Congressman says Census funds doubled, pushes for Spanish-language ads

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In this April 23, 2019 file photo, immigration activists rally outside the Supreme Court as the justices hear arguments over the Trump administration’s plan to ask about citizenship on the 2020 census, in Washington. A New York judge says the Justice Department can’t change lawyers so late in the dispute over whether to add a citizenship question to the 2020 census. Judge Jesse Furman ruled Tuesday, July 9, 2019, saying lawyers must cite satisfactory reasons for withdrawing. (AP Photo/J. Scott Applewhite, File)

McALLEN, Texas (Border Report) — A South Texas congressman who sits on the House Appropriations Committee said funding for the 2020 Census has been almost doubled and there will be a push for Spanish-language marketing.

U.S. Rep. Henry Cuellar, D-Texas, vice chairman of the House Appropriations Subcommittee on Homeland Security, said in a conference call with media on Wednesday that the budget for this year’s Census is $7.5 billion, that’s $3.5 billion more than last year.

Cuellar said he was successful in adding language into the budget measure that ensures a portion of those funds will be spent in Spanish-language marketing, to help ensure an accurate count.

U.S. Rep. Henry Cuellar sits on the House Appropriations Committee. (Border Report Photo/Sandra Sanchez)

Cuellar expressed disappointment in the amount of ads that were created in Spanish for the 2010 Census and he said the stakes are high and this is a segment of the population that cannot be missed.

“I have asked them to make sure it is English and Spanish,” Cuellar said. “In 2010 we had to push them hard to get them to do a little bit more in Spanish. This year they seem to be doing a lot better than where they were in 2010.”

The bulk of the budget will go toward hiring Census workers to canvass neighborhoods, he said. In South Texas, the Bureau plans to hire 8,000 part-time and full-time temporary workers to help with the 2020 Census in four South Texas counties.

Read a Border Report story on Census jobs in the Rio Grande Valley.

The Census is mandated by the U.S. Constitution every 10 years. It’s especially important in determining how much funding states and communities will receive, as well as the number of congressional representatives for each state.

This graphic from the U.S. Census Bureau shows how households will be contacted for the upcoming Census. (Courtesy)

Texas stands to gain three new House members, Cuellar said. The Lone Star State picked up four new House seats in the 2010 Census.

Communities are at risk of losing millions of dollars in federal funding if residents aren’t counted. And that is especially a concern in low-income colonias in South Texas, Cuellar said.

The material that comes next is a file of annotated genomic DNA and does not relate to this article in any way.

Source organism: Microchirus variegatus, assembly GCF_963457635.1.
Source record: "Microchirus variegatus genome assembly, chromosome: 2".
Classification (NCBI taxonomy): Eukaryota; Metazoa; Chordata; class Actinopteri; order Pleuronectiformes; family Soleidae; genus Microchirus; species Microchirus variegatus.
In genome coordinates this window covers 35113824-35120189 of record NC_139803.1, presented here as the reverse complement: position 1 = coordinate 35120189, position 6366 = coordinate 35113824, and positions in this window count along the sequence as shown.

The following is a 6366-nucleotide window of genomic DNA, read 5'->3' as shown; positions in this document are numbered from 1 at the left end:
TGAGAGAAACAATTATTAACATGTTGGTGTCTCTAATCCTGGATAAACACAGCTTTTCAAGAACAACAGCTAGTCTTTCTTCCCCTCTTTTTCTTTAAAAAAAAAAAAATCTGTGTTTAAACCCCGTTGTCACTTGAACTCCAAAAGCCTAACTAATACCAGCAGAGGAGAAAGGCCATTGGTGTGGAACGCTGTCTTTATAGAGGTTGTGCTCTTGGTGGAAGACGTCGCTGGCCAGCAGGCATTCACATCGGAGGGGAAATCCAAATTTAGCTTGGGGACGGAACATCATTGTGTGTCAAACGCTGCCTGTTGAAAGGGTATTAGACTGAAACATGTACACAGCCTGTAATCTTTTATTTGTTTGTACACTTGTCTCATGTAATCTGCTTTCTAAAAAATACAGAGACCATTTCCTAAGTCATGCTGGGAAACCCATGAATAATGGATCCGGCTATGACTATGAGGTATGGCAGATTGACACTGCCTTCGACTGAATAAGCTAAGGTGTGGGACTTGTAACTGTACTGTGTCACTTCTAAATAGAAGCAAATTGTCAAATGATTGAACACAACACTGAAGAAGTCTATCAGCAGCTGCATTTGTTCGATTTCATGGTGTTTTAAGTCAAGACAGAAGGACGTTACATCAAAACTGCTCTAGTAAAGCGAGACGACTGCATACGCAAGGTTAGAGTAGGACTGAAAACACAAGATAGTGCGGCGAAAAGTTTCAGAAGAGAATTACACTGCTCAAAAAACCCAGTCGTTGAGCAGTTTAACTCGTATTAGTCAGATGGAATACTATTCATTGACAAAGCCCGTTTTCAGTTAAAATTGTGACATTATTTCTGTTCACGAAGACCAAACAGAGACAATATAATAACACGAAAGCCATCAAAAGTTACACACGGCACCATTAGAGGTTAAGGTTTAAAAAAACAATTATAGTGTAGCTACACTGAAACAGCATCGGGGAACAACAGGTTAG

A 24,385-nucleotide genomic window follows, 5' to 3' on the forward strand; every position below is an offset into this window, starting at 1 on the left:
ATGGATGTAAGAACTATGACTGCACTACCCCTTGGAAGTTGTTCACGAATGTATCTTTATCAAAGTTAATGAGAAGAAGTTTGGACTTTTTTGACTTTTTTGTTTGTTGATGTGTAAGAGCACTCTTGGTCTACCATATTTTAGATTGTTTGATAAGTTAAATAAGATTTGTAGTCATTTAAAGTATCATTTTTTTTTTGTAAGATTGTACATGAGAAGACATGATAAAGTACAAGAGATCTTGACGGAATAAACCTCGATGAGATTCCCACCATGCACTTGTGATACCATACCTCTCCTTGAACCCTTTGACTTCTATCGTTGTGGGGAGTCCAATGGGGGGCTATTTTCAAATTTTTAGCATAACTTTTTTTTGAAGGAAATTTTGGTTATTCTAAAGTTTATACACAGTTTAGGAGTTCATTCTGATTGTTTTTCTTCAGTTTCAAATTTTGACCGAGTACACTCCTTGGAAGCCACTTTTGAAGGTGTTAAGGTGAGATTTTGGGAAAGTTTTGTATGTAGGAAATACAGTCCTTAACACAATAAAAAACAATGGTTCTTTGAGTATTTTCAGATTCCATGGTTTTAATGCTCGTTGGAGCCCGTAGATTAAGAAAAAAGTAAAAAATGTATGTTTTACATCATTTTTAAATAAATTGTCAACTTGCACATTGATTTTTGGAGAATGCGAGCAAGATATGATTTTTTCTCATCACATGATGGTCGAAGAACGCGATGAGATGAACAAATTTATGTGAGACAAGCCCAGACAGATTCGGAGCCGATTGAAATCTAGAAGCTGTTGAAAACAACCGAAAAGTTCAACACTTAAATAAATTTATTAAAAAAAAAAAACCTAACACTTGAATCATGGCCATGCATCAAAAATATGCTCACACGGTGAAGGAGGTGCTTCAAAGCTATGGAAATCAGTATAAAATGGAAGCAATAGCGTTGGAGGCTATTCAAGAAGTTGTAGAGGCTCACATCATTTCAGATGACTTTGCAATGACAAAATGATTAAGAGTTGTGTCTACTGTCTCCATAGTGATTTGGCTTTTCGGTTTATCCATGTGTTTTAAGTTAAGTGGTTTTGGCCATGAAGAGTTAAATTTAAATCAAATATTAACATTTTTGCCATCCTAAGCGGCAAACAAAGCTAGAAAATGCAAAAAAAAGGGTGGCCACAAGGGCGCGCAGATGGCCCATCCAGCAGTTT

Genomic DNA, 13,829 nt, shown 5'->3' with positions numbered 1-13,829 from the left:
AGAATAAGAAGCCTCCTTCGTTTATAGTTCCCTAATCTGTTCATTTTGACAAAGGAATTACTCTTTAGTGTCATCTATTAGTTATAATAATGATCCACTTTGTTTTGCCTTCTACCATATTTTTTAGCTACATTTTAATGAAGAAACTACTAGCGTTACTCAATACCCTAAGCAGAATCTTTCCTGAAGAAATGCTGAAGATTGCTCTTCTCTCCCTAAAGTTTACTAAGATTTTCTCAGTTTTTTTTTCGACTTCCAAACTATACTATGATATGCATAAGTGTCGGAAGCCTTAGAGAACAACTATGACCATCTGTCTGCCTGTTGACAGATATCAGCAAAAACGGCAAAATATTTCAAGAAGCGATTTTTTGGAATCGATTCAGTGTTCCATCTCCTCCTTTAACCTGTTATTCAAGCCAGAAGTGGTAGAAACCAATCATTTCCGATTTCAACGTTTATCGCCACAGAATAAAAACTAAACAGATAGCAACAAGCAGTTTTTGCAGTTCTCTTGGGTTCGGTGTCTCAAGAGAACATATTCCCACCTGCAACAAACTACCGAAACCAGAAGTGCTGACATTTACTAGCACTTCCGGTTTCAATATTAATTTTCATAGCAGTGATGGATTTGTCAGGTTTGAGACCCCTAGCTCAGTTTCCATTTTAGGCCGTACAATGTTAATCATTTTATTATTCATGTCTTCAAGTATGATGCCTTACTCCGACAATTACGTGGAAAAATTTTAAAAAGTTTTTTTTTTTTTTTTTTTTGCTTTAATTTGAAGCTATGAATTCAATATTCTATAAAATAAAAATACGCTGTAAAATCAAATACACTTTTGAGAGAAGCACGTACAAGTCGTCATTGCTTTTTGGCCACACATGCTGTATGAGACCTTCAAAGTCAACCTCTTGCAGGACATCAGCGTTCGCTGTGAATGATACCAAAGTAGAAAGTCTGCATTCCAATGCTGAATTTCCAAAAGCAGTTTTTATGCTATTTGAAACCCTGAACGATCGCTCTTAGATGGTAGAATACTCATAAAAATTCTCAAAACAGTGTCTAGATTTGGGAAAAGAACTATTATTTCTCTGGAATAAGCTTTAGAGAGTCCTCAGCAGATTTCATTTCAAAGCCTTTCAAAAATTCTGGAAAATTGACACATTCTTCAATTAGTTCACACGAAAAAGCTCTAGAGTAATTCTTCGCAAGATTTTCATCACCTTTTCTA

“Texas is not at the top of the states that people automatically return their Census forms,” Cuellar said.

His hometown of Laredo, for example, largely missed children ages 5 and under during the last Census, he said. “I asked why and they said sometimes it’s a divorce, they thought dad would count and mom would count. So we have to make sure that we understand the particular circumstances in each community to count those people. This is why hiring those Census workers from our communities is so important,” he said.

This year, online Census forms will be used. Letters urging families to go online will be mailed in mid-March. The national Census Day is April 1, and after that workers will begin canvassing neighborhoods to catch anyone who has not responded.

Immigrant advocates and community leaders fear many migrant families will not fill out the forms fearing retribution by federal authorities based on their immigration status. President Trump wanted to add a citizenship question on the Census but officials say that will not happen.

However last week, the Department of Homeland Security announced it will share citizenship information with the U.S. Census Bureau as part of President Donald Trump’s order to collect data on who is a citizen following the Supreme Court’s rejection of a citizenship question on the 2020 Census form.

Trump’s order is being challenged in federal court, but the agency said it would share administrative records to help the Census Bureau determine the number of citizens and noncitizens in the U.S., as well as the number of immigrants in the U.S. illegally.

Read more about DHS working with the U.S. Census Bureau here.

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